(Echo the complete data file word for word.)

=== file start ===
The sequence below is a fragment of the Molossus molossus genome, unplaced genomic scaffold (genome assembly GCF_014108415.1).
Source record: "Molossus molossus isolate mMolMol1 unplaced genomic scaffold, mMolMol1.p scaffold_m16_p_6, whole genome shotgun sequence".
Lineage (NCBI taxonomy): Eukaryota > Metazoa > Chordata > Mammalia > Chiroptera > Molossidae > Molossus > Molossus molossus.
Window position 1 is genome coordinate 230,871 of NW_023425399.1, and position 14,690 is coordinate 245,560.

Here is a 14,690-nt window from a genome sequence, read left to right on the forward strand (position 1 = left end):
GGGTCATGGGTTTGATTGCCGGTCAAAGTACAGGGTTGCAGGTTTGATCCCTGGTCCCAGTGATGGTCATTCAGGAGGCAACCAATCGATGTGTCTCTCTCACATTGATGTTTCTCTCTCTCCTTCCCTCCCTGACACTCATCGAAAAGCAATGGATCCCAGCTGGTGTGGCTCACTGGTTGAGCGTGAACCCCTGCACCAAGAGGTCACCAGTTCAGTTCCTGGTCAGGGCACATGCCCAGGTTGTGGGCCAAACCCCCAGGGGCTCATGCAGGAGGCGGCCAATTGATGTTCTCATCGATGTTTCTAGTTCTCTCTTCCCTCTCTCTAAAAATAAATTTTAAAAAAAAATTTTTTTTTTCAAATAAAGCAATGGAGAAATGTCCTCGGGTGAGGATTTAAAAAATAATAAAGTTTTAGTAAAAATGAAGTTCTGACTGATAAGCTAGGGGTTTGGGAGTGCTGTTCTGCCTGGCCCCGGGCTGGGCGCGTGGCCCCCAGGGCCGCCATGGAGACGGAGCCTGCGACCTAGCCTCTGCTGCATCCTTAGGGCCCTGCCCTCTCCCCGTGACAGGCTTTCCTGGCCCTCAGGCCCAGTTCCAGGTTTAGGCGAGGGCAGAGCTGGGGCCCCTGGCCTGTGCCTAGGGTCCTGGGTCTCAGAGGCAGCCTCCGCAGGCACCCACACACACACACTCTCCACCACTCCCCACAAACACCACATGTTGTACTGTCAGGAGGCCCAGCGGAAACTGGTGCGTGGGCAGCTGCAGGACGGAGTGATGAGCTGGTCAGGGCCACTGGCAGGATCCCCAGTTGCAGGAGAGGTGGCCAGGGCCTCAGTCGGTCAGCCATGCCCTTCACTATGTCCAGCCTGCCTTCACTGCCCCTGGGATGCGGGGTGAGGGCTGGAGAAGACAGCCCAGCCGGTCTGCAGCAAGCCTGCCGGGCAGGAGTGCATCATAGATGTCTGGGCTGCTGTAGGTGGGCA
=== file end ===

The sequence below is a fragment of the Molossus molossus genome, unplaced genomic scaffold (genome assembly GCF_014108415.1).
Source record: "Molossus molossus isolate mMolMol1 unplaced genomic scaffold, mMolMol1.p scaffold_m16_p_6, whole genome shotgun sequence".
Lineage (NCBI taxonomy): Eukaryota > Metazoa > Chordata > Mammalia > Chiroptera > Molossidae > Molossus > Molossus molossus.
Window position 1 is genome coordinate 230,871 of NW_023425399.1, and position 14,690 is coordinate 245,560.

Here is a 14,690-nt window from a genome sequence, read left to right on the forward strand (position 1 = left end):
GGGTCATGGGTTTGATTGCCGGTCAAAGTACAGGGTTGCAGGTTTGATCCCTGGTCCCAGTGATGGTCATTCAGGAGGCAACCAATCGATGTGTCTCTCTCACATTGATGTTTCTCTCTCTCCTTCCCTCCCTGACACTCATCGAAAAGCAATGGATCCCAGCTGGTGTGGCTCACTGGTTGAGCGTGAACCCCTGCACCAAGAGGTCACCAGTTCAGTTCCTGGTCAGGGCACATGCCCAGGTTGTGGGCCAAACCCCCAGGGGCTCATGCAGGAGGCGGCCAATTGATGTTCTCATCGATGTTTCTAGTTCTCTCTTCCCTCTCTCTAAAAATAAATTTTAAAAAAAAATTTTTTTTTTCAAATAAAGCAATGGAGAAATGTCCTCGGGTGAGGATTTAAAAAATAATAAAGTTTTAGTAAAAATGAAGTTCTGACTGATAAGCTAGGGGTTTGGGAGTGCTGTTCTGCCTGGCCCCGGGCTGGGCGCGTGGCCCCCAGGGCCGCCATGGAGACGGAGCCTGCGACCTAGCCTCTGCTGCATCCTTAGGGCCCTGCCCTCTCCCCGTGACAGGCTTTCCTGGCCCTCAGGCCCAGTTCCAGGTTTAGGCGAGGGCAGAGCTGGGGCCCCTGGCCTGTGCCTAGGGTCCTGGGTCTCAGAGGCAGCCTCCGCAGGCACCCACACACACACACTCTCCACCACTCCCCACAAACACCACATGTTGTACTGTCAGGAGGCCCAGCGGAAACTGGTGCGTGGGCAGCTGCAGGACGGAGTGATGAGCTGGTCAGGGCCACTGGCAGGATCCCCAGTTGCAGGAGAGGTGGCCAGGGCCTCAGTCGGTCAGCCATGCCCTTCACTATGTCCAGCCTGCCTTCACTGCCCCTGGGATGCGGGGTGAGGGCTGGAGAAGACAGCCCAGCCGGTCTGCAGCAAGCCTGCCGGGCAGGAGTGCATCATAGATGTCTGGGCTGCTGTAGGTGGGCA